Story and photo by D.L.White
America in comparison to nation’s and countries around the world is still a relatively “new nation.” In 1915, the country was grappling with growth issues, an influx of people coming from all over the world to the new nation to experience the freedoms and opportunity they could only imagine in their native country’s.
It was in 1915, when the Klu Klux Klan (KKK), a home grown terrorist and hate group created following the Civil War to threaten, intimidate and keep those freed from bondage in their place, that the original “Birth of a Nation” debuted to glorify the KKK and to send a message to all that would seek safe harbor in these United States, to seek refuge else where.
While the original film did do some harm in spreading its message of hate, new film director Nate Parker, of Red Wings and Great Debater fame took on the challenge to present the story of activist Nat Turner through a different theoretical lens. Parker through the collaboration, interest and trust and many, wrote, directed in and produced the 21st Century version of Birth of a Nation and in doing so, expose the real-life story of challenge and intestinal fortitude to a new generation of curious viewers, many who were not aware of Nat Turner or his exploits in 1830 Virginia.
The men of Omega Psi Phi Fraternity, through the Omega Youth Leadership Academy (OYLA) recently sponsored a screening of the film that has gained rave reviews and has garnered talk of a possible Academy Award for Parker.
Interested movie goers packed into a rented theatre at the Arizona Center recently to support the efforts of the Fraternity in its development of youth and continued interest in presenting positive community events to empower, engage, and explore meaning dialogues.
OYLA founder and lead spokesman, Larry Ross, brought greetings and introduced ASU faculty member Alonzo (AJ) Jones to set the stage and prepare the table for what those in attendance were about to witness.
Jones, took the audience on a 22 minute review of history going back to the motherland as he noted, “the glorious and proud history of our ancestors did not start in bondage. The fact so many generations of Africans were able to survive the horrendous voyage to America and continue to survive on the foreign shores against their will, was because of their great resilience and desire to live and thrive.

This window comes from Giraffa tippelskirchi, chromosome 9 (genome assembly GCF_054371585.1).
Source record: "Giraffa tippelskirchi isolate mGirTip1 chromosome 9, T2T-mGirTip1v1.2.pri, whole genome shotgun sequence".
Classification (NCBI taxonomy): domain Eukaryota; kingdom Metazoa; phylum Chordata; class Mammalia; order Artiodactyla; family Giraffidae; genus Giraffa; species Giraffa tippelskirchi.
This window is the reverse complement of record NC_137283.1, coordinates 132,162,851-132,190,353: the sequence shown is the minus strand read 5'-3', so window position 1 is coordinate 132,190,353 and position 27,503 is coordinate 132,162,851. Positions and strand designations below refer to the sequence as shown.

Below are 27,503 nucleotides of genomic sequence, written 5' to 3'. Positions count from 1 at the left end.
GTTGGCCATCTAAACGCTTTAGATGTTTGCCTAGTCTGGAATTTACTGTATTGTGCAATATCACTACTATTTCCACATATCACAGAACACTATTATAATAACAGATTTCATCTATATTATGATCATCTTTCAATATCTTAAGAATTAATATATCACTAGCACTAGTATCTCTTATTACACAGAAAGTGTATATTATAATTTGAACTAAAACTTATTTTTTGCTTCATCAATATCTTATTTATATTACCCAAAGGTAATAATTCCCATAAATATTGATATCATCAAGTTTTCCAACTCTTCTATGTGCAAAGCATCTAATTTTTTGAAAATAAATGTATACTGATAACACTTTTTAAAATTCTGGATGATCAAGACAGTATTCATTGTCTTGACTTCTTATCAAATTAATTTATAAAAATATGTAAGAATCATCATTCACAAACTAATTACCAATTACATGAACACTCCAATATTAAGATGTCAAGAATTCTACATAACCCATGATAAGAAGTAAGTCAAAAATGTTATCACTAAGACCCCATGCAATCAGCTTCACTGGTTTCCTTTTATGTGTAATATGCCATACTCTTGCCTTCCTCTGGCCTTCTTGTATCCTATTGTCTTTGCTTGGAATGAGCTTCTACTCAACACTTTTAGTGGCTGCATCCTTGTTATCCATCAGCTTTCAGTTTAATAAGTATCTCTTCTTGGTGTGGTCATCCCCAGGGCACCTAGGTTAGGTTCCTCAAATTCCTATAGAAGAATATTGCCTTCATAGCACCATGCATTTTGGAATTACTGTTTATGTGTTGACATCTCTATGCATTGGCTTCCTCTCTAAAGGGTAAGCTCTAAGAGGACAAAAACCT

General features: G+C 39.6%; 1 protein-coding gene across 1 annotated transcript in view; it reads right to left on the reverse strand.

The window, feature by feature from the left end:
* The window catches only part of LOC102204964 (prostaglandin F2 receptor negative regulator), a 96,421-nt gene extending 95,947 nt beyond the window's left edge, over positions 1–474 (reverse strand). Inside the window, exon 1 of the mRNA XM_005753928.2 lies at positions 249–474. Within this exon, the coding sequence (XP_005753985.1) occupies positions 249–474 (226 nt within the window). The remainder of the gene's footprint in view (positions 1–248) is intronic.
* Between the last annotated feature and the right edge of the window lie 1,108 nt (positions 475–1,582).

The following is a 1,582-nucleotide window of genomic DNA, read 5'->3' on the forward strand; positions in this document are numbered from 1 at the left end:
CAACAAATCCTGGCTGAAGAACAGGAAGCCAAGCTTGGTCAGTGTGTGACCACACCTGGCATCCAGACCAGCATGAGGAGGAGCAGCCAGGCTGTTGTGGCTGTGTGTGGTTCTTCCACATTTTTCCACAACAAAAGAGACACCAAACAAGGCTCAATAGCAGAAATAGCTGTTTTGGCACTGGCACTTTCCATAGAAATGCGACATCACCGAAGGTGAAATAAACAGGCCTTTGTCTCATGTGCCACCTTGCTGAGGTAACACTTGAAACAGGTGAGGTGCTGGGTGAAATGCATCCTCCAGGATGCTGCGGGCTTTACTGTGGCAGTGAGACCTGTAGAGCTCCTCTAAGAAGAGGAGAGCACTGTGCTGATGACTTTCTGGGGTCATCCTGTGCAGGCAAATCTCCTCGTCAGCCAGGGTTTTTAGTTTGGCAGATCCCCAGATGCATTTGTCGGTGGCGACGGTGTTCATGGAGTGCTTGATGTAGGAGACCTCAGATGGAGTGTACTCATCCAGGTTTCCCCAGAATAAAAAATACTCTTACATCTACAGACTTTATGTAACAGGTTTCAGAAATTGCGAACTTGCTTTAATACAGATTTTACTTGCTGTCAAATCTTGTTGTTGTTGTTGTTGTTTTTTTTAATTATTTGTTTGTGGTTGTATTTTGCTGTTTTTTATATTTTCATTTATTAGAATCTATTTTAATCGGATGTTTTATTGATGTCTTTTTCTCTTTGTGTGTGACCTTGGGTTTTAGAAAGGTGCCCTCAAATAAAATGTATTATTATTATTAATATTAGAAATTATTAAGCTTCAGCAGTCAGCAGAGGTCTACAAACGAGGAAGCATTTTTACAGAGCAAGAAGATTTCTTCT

“Those in bondage did many things to show their displeasure,” noted Jones, “from breaking machinery, working at a slow place and revolting – which Nat Turner did after witnessing so much abuse and dehumanization.”
There were more than 280 documented revolts, but history only speaks of only a few. The revolts often cited include the Gabriel Prosser revolt, Denmark Vesey, and the Nat Turner revolt.
Parker did an excellent job of providing a visual picture for the audience that allowed those unfamiliar with the story to comprehend and visualize the build up of events that lead Turner to act.
For the youth and many adults in attendance, it was a Saturday history lesson. “I don’t recall learning about or even hearing the name of Nat Turner in school,” was a common echo in the theatre as those in attendance departed talking about and processing a critical bit of history.
If you have not seen The Birth of a Nation, make plans to see it. (Note: this film is rated for audiences at least 13-15 and older.)